What Mr. Putin has come to embody—for Russia and for its neighboring states—finds its origins in the old KGB, a much more powerful force in Russia than any other political group or party. The KGB’s power was based on deceit, violence and cynicism, which are now hallmarks of the current Russian regime. From the Kremlin’s perspective, Russia has no borders; it just has peripheries that are bound to be forever corrupt, chaotic, failing and incapable of creating their own functioning democratic states. So, as inefficient as Russia is itself, the Kremlin thinking goes, still only Russia can govern them.
The Ukrainian national anthem, which the protesters fervently sing these days, includes this line: “Let’s prove to everyone that we can be masters of our own fate.” That is what Ukrainians seem to have been doing for these past weeks, in the record freezing temperatures of the Eastern European winter.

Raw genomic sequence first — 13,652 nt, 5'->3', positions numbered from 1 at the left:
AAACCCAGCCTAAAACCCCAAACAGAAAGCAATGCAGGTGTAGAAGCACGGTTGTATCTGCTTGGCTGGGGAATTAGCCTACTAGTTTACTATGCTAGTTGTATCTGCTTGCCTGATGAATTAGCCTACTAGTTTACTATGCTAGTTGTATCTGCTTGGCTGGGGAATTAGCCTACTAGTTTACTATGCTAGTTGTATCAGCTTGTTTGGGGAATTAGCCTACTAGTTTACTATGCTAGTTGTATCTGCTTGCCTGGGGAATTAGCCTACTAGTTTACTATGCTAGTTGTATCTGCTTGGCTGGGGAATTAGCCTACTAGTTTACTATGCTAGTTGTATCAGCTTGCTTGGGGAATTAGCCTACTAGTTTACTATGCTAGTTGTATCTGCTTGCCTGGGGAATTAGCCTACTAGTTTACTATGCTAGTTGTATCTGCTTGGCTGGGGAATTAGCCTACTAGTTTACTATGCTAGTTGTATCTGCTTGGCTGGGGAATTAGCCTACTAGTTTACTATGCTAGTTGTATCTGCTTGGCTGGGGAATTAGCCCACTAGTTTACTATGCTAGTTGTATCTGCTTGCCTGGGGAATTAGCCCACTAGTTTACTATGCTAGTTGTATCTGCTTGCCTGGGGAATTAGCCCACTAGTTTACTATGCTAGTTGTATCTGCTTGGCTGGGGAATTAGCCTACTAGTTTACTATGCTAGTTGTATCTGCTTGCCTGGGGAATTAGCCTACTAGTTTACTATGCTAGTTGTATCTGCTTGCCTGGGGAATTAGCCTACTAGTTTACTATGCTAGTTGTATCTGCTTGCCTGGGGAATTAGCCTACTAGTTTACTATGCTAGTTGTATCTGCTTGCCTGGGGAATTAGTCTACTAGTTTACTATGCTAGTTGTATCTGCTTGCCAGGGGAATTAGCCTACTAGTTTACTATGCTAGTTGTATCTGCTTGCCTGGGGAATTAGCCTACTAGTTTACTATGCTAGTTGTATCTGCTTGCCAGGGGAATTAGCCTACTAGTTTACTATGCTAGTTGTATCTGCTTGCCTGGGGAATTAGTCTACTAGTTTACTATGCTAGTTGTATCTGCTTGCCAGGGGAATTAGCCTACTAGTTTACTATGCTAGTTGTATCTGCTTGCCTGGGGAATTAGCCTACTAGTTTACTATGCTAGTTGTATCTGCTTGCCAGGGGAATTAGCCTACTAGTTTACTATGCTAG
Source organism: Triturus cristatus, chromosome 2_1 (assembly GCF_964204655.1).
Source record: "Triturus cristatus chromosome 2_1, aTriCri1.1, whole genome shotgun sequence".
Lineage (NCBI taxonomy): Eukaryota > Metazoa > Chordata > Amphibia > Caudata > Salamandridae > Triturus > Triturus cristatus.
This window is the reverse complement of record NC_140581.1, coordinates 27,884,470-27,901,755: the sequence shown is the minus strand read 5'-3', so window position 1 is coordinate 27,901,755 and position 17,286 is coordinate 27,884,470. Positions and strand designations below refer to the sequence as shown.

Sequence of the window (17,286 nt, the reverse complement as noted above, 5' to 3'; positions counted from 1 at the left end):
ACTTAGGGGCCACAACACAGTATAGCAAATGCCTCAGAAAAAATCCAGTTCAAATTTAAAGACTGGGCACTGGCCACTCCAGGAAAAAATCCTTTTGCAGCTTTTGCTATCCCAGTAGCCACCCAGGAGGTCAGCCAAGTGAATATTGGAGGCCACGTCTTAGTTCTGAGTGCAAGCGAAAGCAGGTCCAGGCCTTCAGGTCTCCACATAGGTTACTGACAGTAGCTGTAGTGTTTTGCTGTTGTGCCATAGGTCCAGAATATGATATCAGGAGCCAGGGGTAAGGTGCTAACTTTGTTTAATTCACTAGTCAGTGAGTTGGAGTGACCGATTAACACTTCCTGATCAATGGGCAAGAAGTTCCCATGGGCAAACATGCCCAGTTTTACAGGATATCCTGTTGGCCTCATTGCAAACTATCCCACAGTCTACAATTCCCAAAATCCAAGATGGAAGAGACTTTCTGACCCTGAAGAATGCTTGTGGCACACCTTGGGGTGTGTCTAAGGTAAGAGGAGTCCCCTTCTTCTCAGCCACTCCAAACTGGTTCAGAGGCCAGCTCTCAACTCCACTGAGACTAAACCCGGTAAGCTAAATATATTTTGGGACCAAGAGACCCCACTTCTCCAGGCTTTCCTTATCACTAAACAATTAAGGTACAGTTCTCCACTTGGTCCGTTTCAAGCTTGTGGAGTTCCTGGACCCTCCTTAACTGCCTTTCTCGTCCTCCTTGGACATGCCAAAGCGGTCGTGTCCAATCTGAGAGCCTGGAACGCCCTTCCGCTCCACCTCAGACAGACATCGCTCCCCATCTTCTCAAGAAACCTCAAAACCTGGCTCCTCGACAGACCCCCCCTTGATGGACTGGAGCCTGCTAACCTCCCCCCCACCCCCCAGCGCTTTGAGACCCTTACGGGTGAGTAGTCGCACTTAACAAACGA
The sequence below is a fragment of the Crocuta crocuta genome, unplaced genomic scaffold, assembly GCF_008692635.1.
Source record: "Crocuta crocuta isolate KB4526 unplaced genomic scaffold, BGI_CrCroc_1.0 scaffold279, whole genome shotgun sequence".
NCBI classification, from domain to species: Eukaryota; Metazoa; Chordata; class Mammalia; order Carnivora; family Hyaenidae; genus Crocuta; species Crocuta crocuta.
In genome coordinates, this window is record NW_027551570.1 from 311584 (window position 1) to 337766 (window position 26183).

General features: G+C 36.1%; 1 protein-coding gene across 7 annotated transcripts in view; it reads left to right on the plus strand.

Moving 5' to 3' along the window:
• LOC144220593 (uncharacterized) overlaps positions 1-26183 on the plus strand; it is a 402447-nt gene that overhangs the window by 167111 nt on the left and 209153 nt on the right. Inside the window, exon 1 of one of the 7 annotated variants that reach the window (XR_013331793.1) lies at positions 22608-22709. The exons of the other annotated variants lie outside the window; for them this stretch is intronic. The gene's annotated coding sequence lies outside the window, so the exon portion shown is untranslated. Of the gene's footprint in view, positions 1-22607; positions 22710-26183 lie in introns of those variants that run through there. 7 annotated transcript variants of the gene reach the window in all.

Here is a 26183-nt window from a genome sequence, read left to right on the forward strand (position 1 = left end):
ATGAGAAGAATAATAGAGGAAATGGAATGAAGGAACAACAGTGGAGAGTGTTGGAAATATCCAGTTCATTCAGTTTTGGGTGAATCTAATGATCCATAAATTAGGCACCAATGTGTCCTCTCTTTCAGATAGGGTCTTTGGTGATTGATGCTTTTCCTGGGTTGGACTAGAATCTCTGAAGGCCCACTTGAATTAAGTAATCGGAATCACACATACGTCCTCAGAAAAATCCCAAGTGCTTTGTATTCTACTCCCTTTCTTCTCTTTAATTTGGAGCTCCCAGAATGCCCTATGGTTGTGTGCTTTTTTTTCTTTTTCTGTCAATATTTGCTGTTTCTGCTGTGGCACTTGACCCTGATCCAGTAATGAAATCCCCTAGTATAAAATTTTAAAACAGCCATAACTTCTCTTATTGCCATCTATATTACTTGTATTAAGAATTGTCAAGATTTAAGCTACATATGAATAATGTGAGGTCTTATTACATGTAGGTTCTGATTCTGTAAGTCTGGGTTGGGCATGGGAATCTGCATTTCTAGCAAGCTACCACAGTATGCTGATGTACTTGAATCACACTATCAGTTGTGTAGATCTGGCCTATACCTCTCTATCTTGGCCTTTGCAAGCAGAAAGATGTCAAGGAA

What they are seeking is the freedom to choose their way of life. When I was in Kiev last month, I met with the main opposition leader, Vitali Klitschko. We sat up a whole night talking, focusing not so much on the rallies surrounding us as the actual future of Ukraine. Mr. Klitschko wanted to learn from the example of Georgia, where I was president from 2004 until last fall, about how to stem corruption and nepotism, about how to reform state institutions and build the Ukraine of his dreams.